The Fredericton SPCA is no longer at immediate risk of closing.
The shelter’s executive director, Annette James, said after community support, internal cost-reducing and a dog convention called a Pet Pawlooza, the animal shelter is in a better financial situation.
“We’re not out of the woods yet. We’re not out of the fire at all, but it doesn’t feel quite as hot and quite as intense,” she said.
In November 2023 the shelter said it was about $320,000 in debt for that year and without support would likely close its doors in months. As of Monday, the animal shelter has raised $160,000 of its $250,000 short-term fundraising goal. That gave staff time to look into raising money through funds, foundations and contracts.
James said they’re also looking into efficiency programs with New Brunswick Power.
“The whole goal is really for us to keep our doors open, but also develop the right business plan as a not-for-profit, to have financial sustainability and responsibility to our donors,” she said.
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2023 brings financial strain
The Fredericton shelter isn’t the only one that felt a financial pinch in 2023.
Heather Smith is the executive director of the Moncton SPCA branch, called People for Animal Wellbeing. Her animal shelter was never at immediate risk of closing, but she said 2023 was a struggle for a lot of animal shelters, including her own.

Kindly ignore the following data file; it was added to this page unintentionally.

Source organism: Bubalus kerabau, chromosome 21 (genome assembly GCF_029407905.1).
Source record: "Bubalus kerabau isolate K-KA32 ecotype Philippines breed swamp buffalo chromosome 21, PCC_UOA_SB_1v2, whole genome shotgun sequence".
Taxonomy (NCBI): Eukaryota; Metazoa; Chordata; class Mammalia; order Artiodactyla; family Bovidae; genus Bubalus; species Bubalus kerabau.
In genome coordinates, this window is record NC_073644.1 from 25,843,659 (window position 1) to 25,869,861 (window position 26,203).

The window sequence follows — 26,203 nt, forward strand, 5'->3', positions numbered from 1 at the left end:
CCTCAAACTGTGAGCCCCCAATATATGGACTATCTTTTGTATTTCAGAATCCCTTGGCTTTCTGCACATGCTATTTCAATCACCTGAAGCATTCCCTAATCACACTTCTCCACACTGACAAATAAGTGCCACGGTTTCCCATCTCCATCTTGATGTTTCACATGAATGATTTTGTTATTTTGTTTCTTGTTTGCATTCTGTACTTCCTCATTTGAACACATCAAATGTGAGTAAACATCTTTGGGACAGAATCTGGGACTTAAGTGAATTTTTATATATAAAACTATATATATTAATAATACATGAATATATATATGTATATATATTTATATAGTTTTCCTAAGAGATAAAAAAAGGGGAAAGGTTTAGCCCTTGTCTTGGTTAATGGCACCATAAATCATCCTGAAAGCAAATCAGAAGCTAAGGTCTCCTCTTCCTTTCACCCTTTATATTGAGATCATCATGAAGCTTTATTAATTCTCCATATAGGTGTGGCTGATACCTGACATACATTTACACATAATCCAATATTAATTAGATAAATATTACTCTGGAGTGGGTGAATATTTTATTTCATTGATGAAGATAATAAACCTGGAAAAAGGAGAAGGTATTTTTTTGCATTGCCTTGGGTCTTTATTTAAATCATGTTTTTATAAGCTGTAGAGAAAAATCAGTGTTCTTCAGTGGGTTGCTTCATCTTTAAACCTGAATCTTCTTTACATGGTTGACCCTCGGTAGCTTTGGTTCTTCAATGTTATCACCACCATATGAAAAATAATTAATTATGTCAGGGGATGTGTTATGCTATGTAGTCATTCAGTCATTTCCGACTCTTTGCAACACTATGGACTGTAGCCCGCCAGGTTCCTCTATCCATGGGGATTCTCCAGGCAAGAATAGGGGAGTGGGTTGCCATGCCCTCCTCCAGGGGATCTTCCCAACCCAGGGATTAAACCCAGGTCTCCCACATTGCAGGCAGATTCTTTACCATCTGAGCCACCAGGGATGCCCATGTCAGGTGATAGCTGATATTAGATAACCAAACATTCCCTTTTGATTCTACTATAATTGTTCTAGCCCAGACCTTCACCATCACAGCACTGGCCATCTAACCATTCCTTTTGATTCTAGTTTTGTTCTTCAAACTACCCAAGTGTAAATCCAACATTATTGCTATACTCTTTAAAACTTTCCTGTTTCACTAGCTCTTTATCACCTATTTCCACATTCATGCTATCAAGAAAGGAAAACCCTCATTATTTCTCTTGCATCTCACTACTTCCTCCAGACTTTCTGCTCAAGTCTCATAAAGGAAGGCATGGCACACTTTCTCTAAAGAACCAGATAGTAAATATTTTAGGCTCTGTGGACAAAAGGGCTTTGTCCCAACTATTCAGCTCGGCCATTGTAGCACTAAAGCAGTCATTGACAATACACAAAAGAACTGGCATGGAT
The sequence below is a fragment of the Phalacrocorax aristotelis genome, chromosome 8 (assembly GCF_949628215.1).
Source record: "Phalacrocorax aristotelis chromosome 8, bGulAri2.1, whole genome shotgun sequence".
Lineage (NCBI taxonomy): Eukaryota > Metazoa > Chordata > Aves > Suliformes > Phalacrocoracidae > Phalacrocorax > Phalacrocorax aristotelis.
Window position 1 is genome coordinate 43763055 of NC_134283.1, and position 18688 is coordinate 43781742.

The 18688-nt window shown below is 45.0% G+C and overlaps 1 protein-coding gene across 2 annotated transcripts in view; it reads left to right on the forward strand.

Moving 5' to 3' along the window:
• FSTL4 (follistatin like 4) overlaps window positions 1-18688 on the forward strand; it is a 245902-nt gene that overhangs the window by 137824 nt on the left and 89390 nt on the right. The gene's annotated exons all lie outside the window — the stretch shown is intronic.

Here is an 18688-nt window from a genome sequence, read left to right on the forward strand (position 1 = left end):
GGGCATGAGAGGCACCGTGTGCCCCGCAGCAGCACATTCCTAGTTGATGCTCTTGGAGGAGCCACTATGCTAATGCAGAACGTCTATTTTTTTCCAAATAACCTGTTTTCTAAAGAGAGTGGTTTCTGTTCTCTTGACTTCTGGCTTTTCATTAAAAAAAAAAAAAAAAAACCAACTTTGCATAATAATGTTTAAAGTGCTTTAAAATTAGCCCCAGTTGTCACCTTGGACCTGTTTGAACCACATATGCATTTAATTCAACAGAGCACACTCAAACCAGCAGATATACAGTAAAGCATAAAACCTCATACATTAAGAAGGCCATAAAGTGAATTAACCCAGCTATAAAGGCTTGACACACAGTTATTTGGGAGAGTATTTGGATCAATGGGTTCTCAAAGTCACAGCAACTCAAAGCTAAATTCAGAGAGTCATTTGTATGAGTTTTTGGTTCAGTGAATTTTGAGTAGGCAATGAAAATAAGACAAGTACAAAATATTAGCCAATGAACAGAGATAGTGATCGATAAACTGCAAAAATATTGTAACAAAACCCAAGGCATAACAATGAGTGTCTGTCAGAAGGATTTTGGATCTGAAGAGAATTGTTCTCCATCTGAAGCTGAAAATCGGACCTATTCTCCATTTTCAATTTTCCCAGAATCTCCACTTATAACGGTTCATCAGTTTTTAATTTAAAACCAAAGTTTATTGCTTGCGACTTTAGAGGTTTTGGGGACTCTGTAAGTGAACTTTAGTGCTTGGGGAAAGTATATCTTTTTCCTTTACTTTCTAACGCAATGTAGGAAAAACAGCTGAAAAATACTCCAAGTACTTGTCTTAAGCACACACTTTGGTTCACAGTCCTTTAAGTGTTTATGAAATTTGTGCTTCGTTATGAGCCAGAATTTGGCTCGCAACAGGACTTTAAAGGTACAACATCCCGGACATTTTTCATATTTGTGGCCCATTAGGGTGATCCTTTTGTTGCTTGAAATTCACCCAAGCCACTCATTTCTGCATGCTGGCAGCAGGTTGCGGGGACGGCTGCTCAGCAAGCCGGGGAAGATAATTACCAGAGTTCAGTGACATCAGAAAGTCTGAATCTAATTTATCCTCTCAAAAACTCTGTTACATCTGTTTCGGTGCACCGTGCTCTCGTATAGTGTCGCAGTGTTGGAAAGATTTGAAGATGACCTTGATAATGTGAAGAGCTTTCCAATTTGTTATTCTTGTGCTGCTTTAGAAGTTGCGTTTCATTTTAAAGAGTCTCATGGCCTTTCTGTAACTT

“We are all surviving year to year, or even sometimes month by month. We’d like to have a plan for sustainability over the years so we’re not having to go month by month,” she said.
“Costs have been increasing dramatically.”
Her shelter saw more strays coming. Some lacked vet care. At the same time, she said costs have risen 30 to 50 per cent for procedures like spaying and neutering animals.
To stay afloat, her shelter focused on spending money sustainably. The shelter also makes money through animal control contracts, pet aftercare services and selling pet supplies.
“It takes a community, so we can’t do this alone,” she said.
2024 to be a ‘rough year’
As the cost of living continues to rise, Smith said the next year will be a challenge.
“I predict 2024 is going to be a rough year. And we’ll really just be calling on the community support when it comes to the fundraising and events,” she said.
James hopes her shelter never comes this close to shutting its doors again.
“I don’t think any of us want to be in this position again. But part of that strategic plan moving forward is ensuring that we have catch places, that we have supports in place, that we are really focused on providing the optimal care that we can provide at the affordability level that we can provide it,” she said.
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